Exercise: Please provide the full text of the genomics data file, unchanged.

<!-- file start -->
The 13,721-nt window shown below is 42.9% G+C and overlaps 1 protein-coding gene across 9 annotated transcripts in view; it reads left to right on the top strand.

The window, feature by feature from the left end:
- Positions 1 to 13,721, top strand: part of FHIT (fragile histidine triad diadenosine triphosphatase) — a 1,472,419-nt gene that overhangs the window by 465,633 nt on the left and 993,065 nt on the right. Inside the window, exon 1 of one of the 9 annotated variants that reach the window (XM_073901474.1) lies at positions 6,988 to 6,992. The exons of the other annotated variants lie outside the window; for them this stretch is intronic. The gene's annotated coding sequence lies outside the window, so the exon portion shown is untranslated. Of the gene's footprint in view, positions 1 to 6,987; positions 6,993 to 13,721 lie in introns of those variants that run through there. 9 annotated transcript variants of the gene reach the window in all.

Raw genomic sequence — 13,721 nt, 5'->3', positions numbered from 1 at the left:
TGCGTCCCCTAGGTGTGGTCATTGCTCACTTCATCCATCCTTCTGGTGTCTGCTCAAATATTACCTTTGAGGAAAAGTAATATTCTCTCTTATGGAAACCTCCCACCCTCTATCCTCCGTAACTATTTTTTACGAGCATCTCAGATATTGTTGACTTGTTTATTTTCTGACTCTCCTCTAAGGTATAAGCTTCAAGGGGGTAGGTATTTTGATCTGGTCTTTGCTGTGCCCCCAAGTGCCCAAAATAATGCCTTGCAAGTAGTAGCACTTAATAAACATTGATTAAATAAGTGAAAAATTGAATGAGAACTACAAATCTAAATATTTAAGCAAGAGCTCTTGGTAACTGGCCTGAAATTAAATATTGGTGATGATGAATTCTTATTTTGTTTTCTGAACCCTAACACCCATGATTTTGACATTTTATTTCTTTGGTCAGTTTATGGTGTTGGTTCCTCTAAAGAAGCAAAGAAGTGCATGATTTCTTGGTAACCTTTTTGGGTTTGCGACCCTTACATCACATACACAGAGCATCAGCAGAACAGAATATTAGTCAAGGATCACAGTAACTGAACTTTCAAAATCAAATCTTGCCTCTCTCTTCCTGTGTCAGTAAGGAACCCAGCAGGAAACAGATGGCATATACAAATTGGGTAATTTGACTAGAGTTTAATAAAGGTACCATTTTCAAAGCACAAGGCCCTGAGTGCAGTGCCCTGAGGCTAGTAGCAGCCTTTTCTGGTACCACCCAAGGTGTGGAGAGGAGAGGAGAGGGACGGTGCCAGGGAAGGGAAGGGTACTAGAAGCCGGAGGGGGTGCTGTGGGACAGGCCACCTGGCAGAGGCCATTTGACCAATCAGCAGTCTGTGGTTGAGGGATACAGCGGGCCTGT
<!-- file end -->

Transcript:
The 13,721-nt window shown below is 42.9% G+C and overlaps 1 protein-coding gene across 9 annotated transcripts in view; it reads left to right on the top strand.

The window, feature by feature from the left end:
- Positions 1 to 13,721, top strand: part of FHIT (fragile histidine triad diadenosine triphosphatase) — a 1,472,419-nt gene that overhangs the window by 465,633 nt on the left and 993,065 nt on the right. Inside the window, exon 1 of one of the 9 annotated variants that reach the window (XM_073901474.1) lies at positions 6,988 to 6,992. The exons of the other annotated variants lie outside the window; for them this stretch is intronic. The gene's annotated coding sequence lies outside the window, so the exon portion shown is untranslated. Of the gene's footprint in view, positions 1 to 6,987; positions 6,993 to 13,721 lie in introns of those variants that run through there. 9 annotated transcript variants of the gene reach the window in all.

Raw genomic sequence — 13,721 nt, 5'->3', positions numbered from 1 at the left:
TGCGTCCCCTAGGTGTGGTCATTGCTCACTTCATCCATCCTTCTGGTGTCTGCTCAAATATTACCTTTGAGGAAAAGTAATATTCTCTCTTATGGAAACCTCCCACCCTCTATCCTCCGTAACTATTTTTTACGAGCATCTCAGATATTGTTGACTTGTTTATTTTCTGACTCTCCTCTAAGGTATAAGCTTCAAGGGGGTAGGTATTTTGATCTGGTCTTTGCTGTGCCCCCAAGTGCCCAAAATAATGCCTTGCAAGTAGTAGCACTTAATAAACATTGATTAAATAAGTGAAAAATTGAATGAGAACTACAAATCTAAATATTTAAGCAAGAGCTCTTGGTAACTGGCCTGAAATTAAATATTGGTGATGATGAATTCTTATTTTGTTTTCTGAACCCTAACACCCATGATTTTGACATTTTATTTCTTTGGTCAGTTTATGGTGTTGGTTCCTCTAAAGAAGCAAAGAAGTGCATGATTTCTTGGTAACCTTTTTGGGTTTGCGACCCTTACATCACATACACAGAGCATCAGCAGAACAGAATATTAGTCAAGGATCACAGTAACTGAACTTTCAAAATCAAATCTTGCCTCTCTCTTCCTGTGTCAGTAAGGAACCCAGCAGGAAACAGATGGCATATACAAATTGGGTAATTTGACTAGAGTTTAATAAAGGTACCATTTTCAAAGCACAAGGCCCTGAGTGCAGTGCCCTGAGGCTAGTAGCAGCCTTTTCTGGTACCACCCAAGGTGTGGAGAGGAGAGGAGAGGGACGGTGCCAGGGAAGGGAAGGGTACTAGAAGCCGGAGGGGGTGCTGTGGGACAGGCCACCTGGCAGAGGCCATTTGACCAATCAGCAGTCTGTGGTTGAGGGATACAGCGGGCCTGT